b&b sulla Via degli Dei


The path, which is 120 km long, connects Bologna to Florence.

The Path of the Gods is a very ancient road, it was already used in the VII century B.C. to connect Fiesole and Felsina (Etruscan name for Bologna). In 187 B.C. the Romans built a road through the Apennines called Flaminia Militare along this route. The current name of the road comes from some of the places it crosses, such as Monte Adone, Monte Venere and Monzuno (Mons Iovis, or Monte di Giove), whose names derive from the gods of classical mythology.

The starting (or finishing) point of The Path of the Gods is Piazza Maggiore in Bologna, from where you walk along the longest portico in the world (about 3800 metres), leading to the Sanctuary of San Luca. The route then reaches the oldest still functioning masonry waterworks in Europe, which is the Casalecchio Lock. 

Then you arrive at Monte Adone, where, in addition to the beautiful view (we recommend you to get in time to enjoy the wonderful sunset), you may hear the roar of a lion or the scream of monkeys, given the proximity of the “Centre for the Protection and Research of Exotic and Wild Fauna” (if you like, from April to September the Centre organise guided tours). Whereas, at the “Contrafforte Pliocenico Nature Reserve” you can find fossils and shells, since this place was surrounded by the sea about 5-2 million years ago. Further on we reach Madonna dei Fornelli, a hamlet of the small municipality of San Benedetto Val di Sambro. Arriving in Firenzuola, we cross the border between Emilia-Romagna and Tuscany and come across the Futa cemetery: with its peculiar spiral shape, it is the largest German cemetery in Italy (it holds over 30,000 corpses).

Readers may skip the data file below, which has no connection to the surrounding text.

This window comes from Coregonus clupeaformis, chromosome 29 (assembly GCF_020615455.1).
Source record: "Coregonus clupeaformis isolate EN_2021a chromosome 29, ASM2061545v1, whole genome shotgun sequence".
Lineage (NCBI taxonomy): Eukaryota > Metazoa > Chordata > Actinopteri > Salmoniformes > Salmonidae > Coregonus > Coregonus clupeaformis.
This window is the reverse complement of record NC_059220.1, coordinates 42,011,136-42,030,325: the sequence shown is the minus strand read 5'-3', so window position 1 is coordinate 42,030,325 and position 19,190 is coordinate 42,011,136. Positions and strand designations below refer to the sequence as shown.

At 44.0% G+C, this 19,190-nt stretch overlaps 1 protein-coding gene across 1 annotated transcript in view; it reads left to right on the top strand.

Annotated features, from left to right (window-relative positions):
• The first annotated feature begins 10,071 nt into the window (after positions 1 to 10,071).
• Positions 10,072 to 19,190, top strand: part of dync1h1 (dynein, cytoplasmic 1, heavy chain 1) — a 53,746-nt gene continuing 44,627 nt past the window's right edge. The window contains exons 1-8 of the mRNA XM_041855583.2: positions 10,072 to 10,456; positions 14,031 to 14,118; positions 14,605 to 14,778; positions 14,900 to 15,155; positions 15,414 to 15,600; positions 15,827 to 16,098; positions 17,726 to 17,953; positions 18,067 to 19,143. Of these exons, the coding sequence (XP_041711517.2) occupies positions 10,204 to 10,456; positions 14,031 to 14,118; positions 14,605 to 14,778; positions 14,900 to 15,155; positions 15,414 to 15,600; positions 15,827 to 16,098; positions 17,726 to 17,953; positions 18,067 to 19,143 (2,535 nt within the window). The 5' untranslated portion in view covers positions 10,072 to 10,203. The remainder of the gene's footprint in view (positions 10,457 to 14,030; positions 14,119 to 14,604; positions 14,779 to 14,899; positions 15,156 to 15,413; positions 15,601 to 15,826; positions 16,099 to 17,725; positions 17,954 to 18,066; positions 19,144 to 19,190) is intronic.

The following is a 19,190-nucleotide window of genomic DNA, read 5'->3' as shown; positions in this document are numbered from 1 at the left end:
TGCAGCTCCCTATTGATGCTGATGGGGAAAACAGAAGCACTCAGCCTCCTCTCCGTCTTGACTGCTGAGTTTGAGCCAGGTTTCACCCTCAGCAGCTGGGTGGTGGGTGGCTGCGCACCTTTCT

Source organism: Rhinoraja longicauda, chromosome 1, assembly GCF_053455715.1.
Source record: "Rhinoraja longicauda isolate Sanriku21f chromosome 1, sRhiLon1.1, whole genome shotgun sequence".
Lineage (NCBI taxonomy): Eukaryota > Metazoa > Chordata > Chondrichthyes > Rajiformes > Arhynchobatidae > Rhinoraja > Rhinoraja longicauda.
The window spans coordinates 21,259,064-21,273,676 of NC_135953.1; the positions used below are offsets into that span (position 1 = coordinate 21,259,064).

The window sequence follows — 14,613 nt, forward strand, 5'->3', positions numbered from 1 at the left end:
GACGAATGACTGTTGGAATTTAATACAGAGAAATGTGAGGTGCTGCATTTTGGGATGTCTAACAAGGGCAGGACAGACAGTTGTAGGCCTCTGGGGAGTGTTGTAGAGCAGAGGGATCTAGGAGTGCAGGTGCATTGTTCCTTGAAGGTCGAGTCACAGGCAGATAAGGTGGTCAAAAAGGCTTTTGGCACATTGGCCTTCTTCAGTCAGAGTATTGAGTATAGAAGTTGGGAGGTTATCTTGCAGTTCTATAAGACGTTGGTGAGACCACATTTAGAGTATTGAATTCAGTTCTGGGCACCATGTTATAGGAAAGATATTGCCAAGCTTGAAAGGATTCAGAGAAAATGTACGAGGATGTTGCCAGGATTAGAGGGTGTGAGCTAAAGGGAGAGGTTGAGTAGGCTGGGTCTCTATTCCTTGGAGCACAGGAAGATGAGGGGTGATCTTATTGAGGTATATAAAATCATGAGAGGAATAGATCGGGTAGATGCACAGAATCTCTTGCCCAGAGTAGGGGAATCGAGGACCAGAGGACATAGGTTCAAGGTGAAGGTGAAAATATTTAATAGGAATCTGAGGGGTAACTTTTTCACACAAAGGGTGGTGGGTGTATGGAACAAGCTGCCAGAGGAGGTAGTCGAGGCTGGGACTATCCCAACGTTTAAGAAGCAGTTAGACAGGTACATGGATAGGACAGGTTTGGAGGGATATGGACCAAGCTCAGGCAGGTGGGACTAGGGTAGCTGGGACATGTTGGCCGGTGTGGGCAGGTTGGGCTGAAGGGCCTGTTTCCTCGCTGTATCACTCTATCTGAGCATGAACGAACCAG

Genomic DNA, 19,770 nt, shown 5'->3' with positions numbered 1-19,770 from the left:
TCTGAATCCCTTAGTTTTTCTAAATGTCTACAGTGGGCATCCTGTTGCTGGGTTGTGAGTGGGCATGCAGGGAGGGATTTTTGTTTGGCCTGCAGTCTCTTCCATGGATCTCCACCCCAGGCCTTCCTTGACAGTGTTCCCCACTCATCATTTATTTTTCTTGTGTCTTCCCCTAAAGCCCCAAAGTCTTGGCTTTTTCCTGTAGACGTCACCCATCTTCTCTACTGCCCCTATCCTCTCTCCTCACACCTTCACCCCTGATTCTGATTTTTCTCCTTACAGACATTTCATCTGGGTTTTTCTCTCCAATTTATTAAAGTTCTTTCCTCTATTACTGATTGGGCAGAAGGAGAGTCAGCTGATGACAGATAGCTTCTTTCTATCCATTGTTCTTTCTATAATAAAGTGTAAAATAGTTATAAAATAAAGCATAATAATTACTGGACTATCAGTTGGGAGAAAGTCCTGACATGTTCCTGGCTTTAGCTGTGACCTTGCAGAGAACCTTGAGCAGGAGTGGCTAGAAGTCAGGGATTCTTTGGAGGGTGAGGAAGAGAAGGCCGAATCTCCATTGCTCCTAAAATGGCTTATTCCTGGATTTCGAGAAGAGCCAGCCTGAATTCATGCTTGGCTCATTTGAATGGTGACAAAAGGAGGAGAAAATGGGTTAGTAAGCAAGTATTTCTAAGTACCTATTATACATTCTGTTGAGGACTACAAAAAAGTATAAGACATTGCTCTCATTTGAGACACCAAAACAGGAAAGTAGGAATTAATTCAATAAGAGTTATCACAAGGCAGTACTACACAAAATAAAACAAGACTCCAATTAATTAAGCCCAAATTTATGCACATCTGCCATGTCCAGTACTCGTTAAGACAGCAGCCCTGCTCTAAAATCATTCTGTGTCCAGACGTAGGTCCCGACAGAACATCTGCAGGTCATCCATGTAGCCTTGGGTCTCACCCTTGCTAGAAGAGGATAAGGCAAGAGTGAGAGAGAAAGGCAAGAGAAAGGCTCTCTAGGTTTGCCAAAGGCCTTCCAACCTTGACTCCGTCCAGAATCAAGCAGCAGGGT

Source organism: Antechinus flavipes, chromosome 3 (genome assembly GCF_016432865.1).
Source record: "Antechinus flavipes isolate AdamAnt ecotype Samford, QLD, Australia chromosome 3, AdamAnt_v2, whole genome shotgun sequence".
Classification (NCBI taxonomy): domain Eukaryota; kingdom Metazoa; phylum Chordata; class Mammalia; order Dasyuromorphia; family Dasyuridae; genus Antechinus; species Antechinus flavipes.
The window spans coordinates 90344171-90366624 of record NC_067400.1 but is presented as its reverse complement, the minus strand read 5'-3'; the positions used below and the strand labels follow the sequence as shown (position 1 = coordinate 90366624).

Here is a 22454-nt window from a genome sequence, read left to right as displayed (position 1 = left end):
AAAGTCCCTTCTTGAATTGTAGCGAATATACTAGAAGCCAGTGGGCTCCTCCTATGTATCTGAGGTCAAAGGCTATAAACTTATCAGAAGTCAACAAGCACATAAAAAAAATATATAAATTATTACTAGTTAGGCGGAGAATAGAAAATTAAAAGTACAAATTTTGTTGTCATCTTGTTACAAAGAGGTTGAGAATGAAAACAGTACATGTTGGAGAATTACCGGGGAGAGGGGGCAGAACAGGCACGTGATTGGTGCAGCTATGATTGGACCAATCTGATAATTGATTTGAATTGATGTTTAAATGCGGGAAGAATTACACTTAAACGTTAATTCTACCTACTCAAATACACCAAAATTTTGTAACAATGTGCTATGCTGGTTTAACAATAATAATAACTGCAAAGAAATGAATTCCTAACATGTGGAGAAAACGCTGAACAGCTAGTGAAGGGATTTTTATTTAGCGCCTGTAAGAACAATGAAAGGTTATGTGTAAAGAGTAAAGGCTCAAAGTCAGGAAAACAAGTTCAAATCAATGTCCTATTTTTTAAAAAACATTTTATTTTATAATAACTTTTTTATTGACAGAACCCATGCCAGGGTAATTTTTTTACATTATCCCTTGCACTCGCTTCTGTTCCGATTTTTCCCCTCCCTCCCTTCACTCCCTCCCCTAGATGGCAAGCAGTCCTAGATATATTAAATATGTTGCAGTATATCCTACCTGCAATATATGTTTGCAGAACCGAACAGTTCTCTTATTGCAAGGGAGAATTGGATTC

In the museum of Sant’Agata Mugello there is a marvellous exhibition with moving characters made in the image and likeness of the real inhabitants of the town, thus immortalising the life, customs and habits of previous generations.

Almost at your destination, you arrive in Fiesole. From Monte Ceceri you can enjoy an incredible view of Florence.

From the Fiesole hill, in 1506, the first flight experiment took place: Leonardo da Vinci tested his Flight Machine with Tommaso Masini at the helm. 

The Path of the Gods ends in Florence, in the Piazza della Signoria, with priceless works of art such as the Cathedral of Santa Maria del Fiore, Brunelleschi’s Dome, Giotto’s Bell Tower and the Baptistery of San Giovanni.